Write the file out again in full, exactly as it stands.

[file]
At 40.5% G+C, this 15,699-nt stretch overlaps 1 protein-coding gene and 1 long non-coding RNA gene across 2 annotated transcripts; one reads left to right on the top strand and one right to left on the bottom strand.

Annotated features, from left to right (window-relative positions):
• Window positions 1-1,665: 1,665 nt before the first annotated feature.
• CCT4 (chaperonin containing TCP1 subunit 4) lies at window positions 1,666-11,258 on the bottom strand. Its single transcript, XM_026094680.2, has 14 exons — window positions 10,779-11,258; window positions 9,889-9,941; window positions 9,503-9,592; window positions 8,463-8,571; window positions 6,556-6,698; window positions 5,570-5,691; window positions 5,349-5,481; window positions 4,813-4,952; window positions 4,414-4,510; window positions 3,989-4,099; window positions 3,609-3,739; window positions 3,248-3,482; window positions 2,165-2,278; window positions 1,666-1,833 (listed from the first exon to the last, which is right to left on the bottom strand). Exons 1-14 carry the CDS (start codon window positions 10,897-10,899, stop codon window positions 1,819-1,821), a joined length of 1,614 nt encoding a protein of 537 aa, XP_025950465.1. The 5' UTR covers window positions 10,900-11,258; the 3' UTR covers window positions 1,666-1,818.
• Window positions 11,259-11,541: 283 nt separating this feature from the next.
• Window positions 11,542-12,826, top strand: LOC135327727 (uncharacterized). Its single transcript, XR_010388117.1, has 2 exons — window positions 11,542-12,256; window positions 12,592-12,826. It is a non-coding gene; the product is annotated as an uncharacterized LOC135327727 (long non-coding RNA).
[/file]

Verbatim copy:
At 40.5% G+C, this 15,699-nt stretch overlaps 1 protein-coding gene and 1 long non-coding RNA gene across 2 annotated transcripts; one reads left to right on the top strand and one right to left on the bottom strand.

Annotated features, from left to right (window-relative positions):
• Window positions 1-1,665: 1,665 nt before the first annotated feature.
• CCT4 (chaperonin containing TCP1 subunit 4) lies at window positions 1,666-11,258 on the bottom strand. Its single transcript, XM_026094680.2, has 14 exons — window positions 10,779-11,258; window positions 9,889-9,941; window positions 9,503-9,592; window positions 8,463-8,571; window positions 6,556-6,698; window positions 5,570-5,691; window positions 5,349-5,481; window positions 4,813-4,952; window positions 4,414-4,510; window positions 3,989-4,099; window positions 3,609-3,739; window positions 3,248-3,482; window positions 2,165-2,278; window positions 1,666-1,833 (listed from the first exon to the last, which is right to left on the bottom strand). Exons 1-14 carry the CDS (start codon window positions 10,897-10,899, stop codon window positions 1,819-1,821), a joined length of 1,614 nt encoding a protein of 537 aa, XP_025950465.1. The 5' UTR covers window positions 10,900-11,258; the 3' UTR covers window positions 1,666-1,818.
• Window positions 11,259-11,541: 283 nt separating this feature from the next.
• Window positions 11,542-12,826, top strand: LOC135327727 (uncharacterized). Its single transcript, XR_010388117.1, has 2 exons — window positions 11,542-12,256; window positions 12,592-12,826. It is a non-coding gene; the product is annotated as an uncharacterized LOC135327727 (long non-coding RNA).